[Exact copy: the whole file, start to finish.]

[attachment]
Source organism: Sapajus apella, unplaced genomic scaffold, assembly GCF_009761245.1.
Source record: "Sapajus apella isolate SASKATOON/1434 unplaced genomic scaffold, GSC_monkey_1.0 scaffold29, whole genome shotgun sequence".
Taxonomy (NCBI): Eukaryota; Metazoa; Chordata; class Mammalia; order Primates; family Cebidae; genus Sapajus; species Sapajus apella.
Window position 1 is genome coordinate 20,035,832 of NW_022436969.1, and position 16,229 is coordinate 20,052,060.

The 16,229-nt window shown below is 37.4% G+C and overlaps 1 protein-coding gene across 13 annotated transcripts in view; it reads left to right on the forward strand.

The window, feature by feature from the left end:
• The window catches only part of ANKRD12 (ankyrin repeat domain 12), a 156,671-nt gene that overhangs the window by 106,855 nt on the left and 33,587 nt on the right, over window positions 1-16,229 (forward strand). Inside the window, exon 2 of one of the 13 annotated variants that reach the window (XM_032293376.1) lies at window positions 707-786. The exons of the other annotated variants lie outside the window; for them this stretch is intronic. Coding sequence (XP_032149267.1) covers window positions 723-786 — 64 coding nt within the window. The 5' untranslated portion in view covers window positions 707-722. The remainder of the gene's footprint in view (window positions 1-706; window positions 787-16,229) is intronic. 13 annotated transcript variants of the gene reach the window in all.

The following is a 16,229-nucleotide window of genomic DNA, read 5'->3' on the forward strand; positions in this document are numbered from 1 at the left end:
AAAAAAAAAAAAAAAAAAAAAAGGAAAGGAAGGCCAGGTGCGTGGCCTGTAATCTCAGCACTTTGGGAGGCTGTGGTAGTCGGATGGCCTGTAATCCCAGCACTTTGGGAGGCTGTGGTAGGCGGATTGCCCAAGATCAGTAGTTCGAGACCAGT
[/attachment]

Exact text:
Source organism: Sapajus apella, unplaced genomic scaffold, assembly GCF_009761245.1.
Source record: "Sapajus apella isolate SASKATOON/1434 unplaced genomic scaffold, GSC_monkey_1.0 scaffold29, whole genome shotgun sequence".
Taxonomy (NCBI): Eukaryota; Metazoa; Chordata; class Mammalia; order Primates; family Cebidae; genus Sapajus; species Sapajus apella.
Window position 1 is genome coordinate 20,035,832 of NW_022436969.1, and position 16,229 is coordinate 20,052,060.

The 16,229-nt window shown below is 37.4% G+C and overlaps 1 protein-coding gene across 13 annotated transcripts in view; it reads left to right on the forward strand.

The window, feature by feature from the left end:
• The window catches only part of ANKRD12 (ankyrin repeat domain 12), a 156,671-nt gene that overhangs the window by 106,855 nt on the left and 33,587 nt on the right, over window positions 1-16,229 (forward strand). Inside the window, exon 2 of one of the 13 annotated variants that reach the window (XM_032293376.1) lies at window positions 707-786. The exons of the other annotated variants lie outside the window; for them this stretch is intronic. Coding sequence (XP_032149267.1) covers window positions 723-786 — 64 coding nt within the window. The 5' untranslated portion in view covers window positions 707-722. The remainder of the gene's footprint in view (window positions 1-706; window positions 787-16,229) is intronic. 13 annotated transcript variants of the gene reach the window in all.

The following is a 16,229-nucleotide window of genomic DNA, read 5'->3' on the forward strand; positions in this document are numbered from 1 at the left end:
AAAAAAAAAAAAAAAAAAAAAAGGAAAGGAAGGCCAGGTGCGTGGCCTGTAATCTCAGCACTTTGGGAGGCTGTGGTAGTCGGATGGCCTGTAATCCCAGCACTTTGGGAGGCTGTGGTAGGCGGATTGCCCAAGATCAGTAGTTCGAGACCAGT